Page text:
Working with uncommon languages can present various challenges. Here are our tips for success in your rare language translation project:
First: Make sure you have the right language
Some languages have dialect variations among regions or communities, there can be different names for the same language, and there can be different languages with the same name. Some languages also use various writing systems or have no official standards for their written version.
Therefore, confirm that you have selected the accurate language. The Avantpage team can help you if you are unsure. Remember, the target community for rare languages tends to be small, and confusion could lead to choosing an incorrect language.
- Tonga is an African language whereas Tongan is a Polynesian language.
- Jamaican patois exists mostly as a spoken language, there is no standardized written version.
- Kirundi/Rundi are different names for the same language.
- Azerbaijani uses Latin script in Azerbaijan, Perso-Arabic script in Iran, Cyrillic script in Russian, and Georgian script in Georgia.
Second: Identity what type of language you’re dealing with
Once you have the accurate language, find out everything you can about it.
Make sure you know what the language looks like (using Google or Omniglot), if it runs right-to-left, if the characters require a particular font, and any other relevant characteristics of the target community. With this information, you can categorize your language:
- Category A: Uncommon, but easy languages – These are rare languages that don’t have font compatibility issues and can be handled easily by your language service provider. For example: Albanian, Somali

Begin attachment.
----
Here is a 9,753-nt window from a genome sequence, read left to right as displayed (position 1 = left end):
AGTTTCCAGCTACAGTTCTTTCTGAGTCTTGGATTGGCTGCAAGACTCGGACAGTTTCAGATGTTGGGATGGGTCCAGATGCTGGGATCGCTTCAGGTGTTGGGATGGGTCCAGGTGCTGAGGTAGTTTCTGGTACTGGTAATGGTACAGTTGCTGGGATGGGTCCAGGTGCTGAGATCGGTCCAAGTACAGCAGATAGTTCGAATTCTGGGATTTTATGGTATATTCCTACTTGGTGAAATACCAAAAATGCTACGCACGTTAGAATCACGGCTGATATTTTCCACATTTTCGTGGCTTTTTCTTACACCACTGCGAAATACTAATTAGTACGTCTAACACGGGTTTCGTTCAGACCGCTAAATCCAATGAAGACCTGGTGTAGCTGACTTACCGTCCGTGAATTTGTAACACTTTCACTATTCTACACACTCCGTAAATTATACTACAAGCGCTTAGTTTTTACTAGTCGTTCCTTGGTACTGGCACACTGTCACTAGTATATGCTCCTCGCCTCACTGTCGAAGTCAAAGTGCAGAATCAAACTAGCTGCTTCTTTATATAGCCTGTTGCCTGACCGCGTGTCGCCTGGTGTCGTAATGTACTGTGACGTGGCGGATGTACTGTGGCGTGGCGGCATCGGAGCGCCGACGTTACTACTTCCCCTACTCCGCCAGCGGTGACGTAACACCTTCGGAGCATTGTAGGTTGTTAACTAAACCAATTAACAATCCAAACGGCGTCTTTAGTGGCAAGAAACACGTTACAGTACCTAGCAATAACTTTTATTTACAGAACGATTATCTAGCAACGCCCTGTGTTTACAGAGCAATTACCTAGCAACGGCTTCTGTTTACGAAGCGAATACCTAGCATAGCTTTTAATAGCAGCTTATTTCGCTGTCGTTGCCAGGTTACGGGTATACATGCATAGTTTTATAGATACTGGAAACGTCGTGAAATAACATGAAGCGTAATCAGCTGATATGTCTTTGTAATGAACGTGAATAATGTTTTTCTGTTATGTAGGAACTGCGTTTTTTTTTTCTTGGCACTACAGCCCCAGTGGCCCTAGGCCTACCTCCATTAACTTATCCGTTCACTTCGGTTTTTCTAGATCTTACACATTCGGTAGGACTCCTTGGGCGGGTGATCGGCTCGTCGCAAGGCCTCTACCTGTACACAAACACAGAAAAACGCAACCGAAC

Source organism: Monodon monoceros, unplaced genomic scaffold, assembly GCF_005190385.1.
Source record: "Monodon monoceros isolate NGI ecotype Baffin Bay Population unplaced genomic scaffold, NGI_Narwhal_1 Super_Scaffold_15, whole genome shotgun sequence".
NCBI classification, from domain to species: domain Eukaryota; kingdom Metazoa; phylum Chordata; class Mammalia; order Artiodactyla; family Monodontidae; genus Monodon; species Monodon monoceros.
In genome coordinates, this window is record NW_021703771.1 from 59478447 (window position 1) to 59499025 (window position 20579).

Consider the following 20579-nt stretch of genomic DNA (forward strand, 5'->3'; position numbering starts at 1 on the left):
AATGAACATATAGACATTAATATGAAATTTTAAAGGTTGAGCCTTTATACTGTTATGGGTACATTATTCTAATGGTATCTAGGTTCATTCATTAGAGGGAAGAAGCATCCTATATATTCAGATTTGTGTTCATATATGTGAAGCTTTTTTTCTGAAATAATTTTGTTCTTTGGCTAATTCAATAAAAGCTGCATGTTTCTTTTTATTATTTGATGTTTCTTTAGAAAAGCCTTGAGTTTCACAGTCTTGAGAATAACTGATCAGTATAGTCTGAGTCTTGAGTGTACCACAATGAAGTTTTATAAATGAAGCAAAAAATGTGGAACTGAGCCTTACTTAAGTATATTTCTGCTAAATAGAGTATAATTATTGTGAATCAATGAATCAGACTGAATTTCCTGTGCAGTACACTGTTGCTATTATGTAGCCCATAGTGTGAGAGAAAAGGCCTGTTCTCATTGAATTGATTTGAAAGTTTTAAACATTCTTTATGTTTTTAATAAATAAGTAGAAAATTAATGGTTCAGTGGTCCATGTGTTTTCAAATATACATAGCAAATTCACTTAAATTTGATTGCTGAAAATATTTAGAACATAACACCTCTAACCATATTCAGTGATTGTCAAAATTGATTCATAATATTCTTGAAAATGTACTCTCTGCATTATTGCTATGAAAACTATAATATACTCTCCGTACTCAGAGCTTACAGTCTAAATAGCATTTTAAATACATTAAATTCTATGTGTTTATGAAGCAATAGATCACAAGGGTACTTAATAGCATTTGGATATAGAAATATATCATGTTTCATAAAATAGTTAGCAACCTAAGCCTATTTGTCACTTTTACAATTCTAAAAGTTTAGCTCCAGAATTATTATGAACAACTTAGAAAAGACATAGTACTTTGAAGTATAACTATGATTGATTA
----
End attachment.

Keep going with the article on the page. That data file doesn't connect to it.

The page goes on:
- Category B: More common, yet problematic languages – These languages are less rare, so more resources are readily available. However, they might have issues with font compatibility, difficulties for DTP or proofing, or unreliable resources. For example: Burmese, Khmer
- Category C: Both uncommon and problematic languages – These languages are both rare and prone to issues. For example: Kosraean, Karen
Third: Secure reliable resources
Before we proceed with the project, our project manager (PM) will work on confirming linguists’ availability and giving you the best possible turn-around-time (TAT)
Note that resources for rare languages are sometimes limited, and linguists might not work with our usual computer assisted translation (CAT) tools. This might mean that some additional time may be required for the translation to be ready. If no resources are available, our PM will unfortunately have to decline the project.
Fourth: Proceed with the project and receive your translated files
Projects with rare languages will likely need more supervision from our PM. Here is a sneak peek at what’s going on from the Avantpage side:
- Our PM will make sure to communicate clear instructions so that the linguists know your expectations.
- A capable proofer will be assigned solely for your project. Our PM will also double-check their proofing before sending the file back to the linguist, to avoid unnecessary delays.
- If the project includes Desktop Publishing (DTP) needs, we will make sure that the assigned specialist has all the tools and information they need to work with the language, such as the fonts or any relevant details.
- The project will be monitored constantly in order to catch any issues on time.
- The final file will be sent to the linguist for the last check before delivery. Some languages have special rules for line breaking, and some font corruption is difficult to catch. It’s always best to have a linguist check the final result before delivery.
Helene manages Avantpage’s marketing activities. She cares for the company’s brand, content creation, and customer-facing communication. With Empathy Beyond Words, Helene thrives to assist Avantpage with its mission: to help immigrant and LEP communities achieve their American Dream through translation services.